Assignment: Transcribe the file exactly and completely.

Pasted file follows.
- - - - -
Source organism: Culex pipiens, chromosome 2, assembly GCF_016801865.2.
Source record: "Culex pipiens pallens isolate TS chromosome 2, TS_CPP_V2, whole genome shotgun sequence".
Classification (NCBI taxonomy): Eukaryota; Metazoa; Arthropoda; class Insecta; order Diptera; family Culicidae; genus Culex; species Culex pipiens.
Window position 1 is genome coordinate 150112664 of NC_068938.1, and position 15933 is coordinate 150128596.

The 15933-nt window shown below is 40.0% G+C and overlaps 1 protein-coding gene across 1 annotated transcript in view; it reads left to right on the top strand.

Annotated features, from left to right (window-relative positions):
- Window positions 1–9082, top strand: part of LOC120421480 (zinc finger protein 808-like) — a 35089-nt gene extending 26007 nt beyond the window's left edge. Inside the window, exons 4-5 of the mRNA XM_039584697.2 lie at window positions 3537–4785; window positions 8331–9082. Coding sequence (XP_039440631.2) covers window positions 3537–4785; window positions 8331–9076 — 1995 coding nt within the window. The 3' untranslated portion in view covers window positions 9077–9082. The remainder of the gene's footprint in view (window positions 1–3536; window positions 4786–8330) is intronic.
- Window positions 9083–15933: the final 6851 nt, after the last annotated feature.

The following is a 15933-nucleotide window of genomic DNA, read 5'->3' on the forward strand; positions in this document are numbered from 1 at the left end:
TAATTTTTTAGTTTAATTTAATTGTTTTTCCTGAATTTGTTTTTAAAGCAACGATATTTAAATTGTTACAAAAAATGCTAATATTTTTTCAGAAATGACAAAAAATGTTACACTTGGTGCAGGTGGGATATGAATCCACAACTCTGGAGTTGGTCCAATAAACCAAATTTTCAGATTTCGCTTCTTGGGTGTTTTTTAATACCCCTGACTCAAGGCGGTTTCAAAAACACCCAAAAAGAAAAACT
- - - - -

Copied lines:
Source organism: Culex pipiens, chromosome 2, assembly GCF_016801865.2.
Source record: "Culex pipiens pallens isolate TS chromosome 2, TS_CPP_V2, whole genome shotgun sequence".
Classification (NCBI taxonomy): Eukaryota; Metazoa; Arthropoda; class Insecta; order Diptera; family Culicidae; genus Culex; species Culex pipiens.
Window position 1 is genome coordinate 150112664 of NC_068938.1, and position 15933 is coordinate 150128596.

The 15933-nt window shown below is 40.0% G+C and overlaps 1 protein-coding gene across 1 annotated transcript in view; it reads left to right on the top strand.

Annotated features, from left to right (window-relative positions):
- Window positions 1–9082, top strand: part of LOC120421480 (zinc finger protein 808-like) — a 35089-nt gene extending 26007 nt beyond the window's left edge. Inside the window, exons 4-5 of the mRNA XM_039584697.2 lie at window positions 3537–4785; window positions 8331–9082. Coding sequence (XP_039440631.2) covers window positions 3537–4785; window positions 8331–9076 — 1995 coding nt within the window. The 3' untranslated portion in view covers window positions 9077–9082. The remainder of the gene's footprint in view (window positions 1–3536; window positions 4786–8330) is intronic.
- Window positions 9083–15933: the final 6851 nt, after the last annotated feature.

The following is a 15933-nucleotide window of genomic DNA, read 5'->3' on the forward strand; positions in this document are numbered from 1 at the left end:
TAATTTTTTAGTTTAATTTAATTGTTTTTCCTGAATTTGTTTTTAAAGCAACGATATTTAAATTGTTACAAAAAATGCTAATATTTTTTCAGAAATGACAAAAAATGTTACACTTGGTGCAGGTGGGATATGAATCCACAACTCTGGAGTTGGTCCAATAAACCAAATTTTCAGATTTCGCTTCTTGGGTGTTTTTTAATACCCCTGACTCAAGGCGGTTTCAAAAACACCCAAAAAGAAAAACT